Find a Buyer's Agent

Follow Naeba on:


Should You Pay Points on a Mortgage?

Should You Pay Points on a Mortgage?. 0

With mortgage rates expected to rise over the upcoming months, home buyers will be hearing more about “points” when applying for a loan. Points are also likely to appear alongside of eye-catching interest rate advertisements.

Points are essentially pre-paid interest. A “point” is equal to 1% of the amount borrowed. On a $200,000 mortgage, one point would cost $2,000. Points may also be expressed in fractional amounts. In the example above, points of 0.500 and 0.250 would equal $1,000 and $500, respectively.

It’s important to understand that points are optional; you are not required to pay them when taking out a mortgage. However, lenders might advertise their lowest rates with a point attached.  If you decline to pay the point, you would receive a slightly higher interest rate.

Whether it’s worth paying points to obtain a lower rate depends on your personal financial situation, and how long you intend to remain in the home.

Here’s an example of the math according to Please note that the actual difference you’d see in your mortgage payment depends on the market conditions at the time, and the rate offers you receive.

Let’s start with a 30-year fixed-rate mortgage of $165,000. The lender offers you 6% interest with no points. The monthly principal and interest payment would be $989.

Next, the lender offers you a rate of 5.5% if you pay 2 points. The points would cost you $3,300. ($165,000.00 x 2% = $3,300.) This gives you a monthly principal and interest payment of $937.00.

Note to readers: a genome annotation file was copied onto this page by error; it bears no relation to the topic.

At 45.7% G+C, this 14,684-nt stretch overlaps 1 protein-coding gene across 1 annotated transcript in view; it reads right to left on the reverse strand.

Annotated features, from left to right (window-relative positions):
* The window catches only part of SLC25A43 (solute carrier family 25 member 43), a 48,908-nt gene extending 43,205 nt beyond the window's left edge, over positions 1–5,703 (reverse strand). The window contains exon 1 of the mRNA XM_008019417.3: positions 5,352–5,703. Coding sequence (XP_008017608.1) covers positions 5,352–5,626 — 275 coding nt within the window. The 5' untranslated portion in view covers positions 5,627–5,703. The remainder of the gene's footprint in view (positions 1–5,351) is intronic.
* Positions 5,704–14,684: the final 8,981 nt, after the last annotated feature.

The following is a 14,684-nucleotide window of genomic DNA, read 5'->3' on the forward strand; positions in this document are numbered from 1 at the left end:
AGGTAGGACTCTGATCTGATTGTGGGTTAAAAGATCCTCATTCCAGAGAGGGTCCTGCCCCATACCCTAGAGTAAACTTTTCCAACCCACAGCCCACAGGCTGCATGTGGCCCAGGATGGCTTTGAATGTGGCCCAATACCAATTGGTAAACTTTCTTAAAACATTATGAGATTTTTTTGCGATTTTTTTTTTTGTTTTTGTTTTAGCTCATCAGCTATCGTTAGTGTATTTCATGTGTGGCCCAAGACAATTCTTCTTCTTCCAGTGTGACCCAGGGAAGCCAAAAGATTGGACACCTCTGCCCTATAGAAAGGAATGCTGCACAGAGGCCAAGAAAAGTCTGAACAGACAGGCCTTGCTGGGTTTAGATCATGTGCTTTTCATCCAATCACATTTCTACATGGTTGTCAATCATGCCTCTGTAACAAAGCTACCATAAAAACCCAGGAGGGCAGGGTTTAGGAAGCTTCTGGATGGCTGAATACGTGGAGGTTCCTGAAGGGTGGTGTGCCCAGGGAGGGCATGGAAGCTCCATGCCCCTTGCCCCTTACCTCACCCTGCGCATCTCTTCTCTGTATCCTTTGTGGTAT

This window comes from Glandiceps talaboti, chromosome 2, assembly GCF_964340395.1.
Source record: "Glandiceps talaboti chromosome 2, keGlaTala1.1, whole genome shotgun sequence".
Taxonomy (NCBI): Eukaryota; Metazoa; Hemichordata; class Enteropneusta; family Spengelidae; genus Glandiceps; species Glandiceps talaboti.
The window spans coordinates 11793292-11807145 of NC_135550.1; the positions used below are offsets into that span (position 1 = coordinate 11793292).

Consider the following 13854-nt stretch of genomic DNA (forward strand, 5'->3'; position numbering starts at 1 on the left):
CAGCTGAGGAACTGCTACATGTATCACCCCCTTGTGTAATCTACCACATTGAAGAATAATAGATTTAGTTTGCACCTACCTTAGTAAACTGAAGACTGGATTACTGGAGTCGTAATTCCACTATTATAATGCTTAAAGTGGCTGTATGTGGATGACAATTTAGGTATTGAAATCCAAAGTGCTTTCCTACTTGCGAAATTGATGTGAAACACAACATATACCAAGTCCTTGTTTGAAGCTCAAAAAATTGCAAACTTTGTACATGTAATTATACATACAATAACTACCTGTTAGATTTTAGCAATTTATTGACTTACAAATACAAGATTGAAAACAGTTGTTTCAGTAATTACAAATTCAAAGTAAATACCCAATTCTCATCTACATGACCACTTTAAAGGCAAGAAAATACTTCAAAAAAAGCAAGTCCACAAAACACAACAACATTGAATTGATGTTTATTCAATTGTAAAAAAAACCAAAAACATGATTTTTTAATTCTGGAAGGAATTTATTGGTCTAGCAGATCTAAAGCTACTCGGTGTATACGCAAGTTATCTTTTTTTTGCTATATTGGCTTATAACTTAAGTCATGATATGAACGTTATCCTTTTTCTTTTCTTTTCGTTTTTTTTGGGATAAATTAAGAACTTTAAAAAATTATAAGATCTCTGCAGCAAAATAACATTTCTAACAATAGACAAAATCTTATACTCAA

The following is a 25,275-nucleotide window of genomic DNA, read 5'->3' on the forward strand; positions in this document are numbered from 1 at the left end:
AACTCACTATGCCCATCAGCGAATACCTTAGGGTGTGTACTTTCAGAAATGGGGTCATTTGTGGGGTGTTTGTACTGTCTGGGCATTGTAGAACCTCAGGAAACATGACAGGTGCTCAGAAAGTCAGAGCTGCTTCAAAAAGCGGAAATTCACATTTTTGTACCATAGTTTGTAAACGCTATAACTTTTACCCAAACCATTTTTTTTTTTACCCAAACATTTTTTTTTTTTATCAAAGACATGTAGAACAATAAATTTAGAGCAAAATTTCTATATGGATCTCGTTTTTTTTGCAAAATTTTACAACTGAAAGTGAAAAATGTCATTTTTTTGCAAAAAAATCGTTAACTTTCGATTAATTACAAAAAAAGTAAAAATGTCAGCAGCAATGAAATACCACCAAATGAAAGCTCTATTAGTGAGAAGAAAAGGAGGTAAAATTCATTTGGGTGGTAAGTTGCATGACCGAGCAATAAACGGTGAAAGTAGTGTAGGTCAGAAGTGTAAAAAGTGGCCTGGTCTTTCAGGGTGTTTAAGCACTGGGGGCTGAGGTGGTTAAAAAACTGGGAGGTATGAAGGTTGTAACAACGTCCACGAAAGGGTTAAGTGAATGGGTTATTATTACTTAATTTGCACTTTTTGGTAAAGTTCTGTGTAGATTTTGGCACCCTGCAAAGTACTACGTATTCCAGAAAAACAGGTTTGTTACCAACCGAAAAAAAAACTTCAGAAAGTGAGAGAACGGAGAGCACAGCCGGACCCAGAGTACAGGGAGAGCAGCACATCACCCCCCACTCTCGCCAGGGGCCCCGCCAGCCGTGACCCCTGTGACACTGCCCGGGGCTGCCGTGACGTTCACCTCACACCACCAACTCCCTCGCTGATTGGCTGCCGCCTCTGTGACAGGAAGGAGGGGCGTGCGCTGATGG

In the above scenario, if you opted to pay the 2 points, you’d be paying $3,300 to reduce your mortgage payment by $52 a month. Next, let’s calculate how many months it would take to recoup your $3,300.

$3,300 divided by $52 = 63 months. In other words, you’d recoup your investment in points in under 5 and ½ years. If you are staying in your home for at least 6 years, you’d be financially ahead by paying points. The longer you stay in the home, the greater the financial benefit of buying down the interest rate with points.

One more consideration: because points are pre-paid interest, they are currently an allowed deduction from itemized income tax returns. Paying points at closing could boost your first-year tax return as a homeowner, if you itemize, and your deductions exceed your standard exemption. See for more details, and speak with a professional tax preparer about your tax situation.

Remember, points are optional! Good advice is essential during the home buying and financing process. Your Exclusive Buyer Agent can refer you to local, trustworthy lenders who will explain all of your mortgage options. Find an EBA in your area today!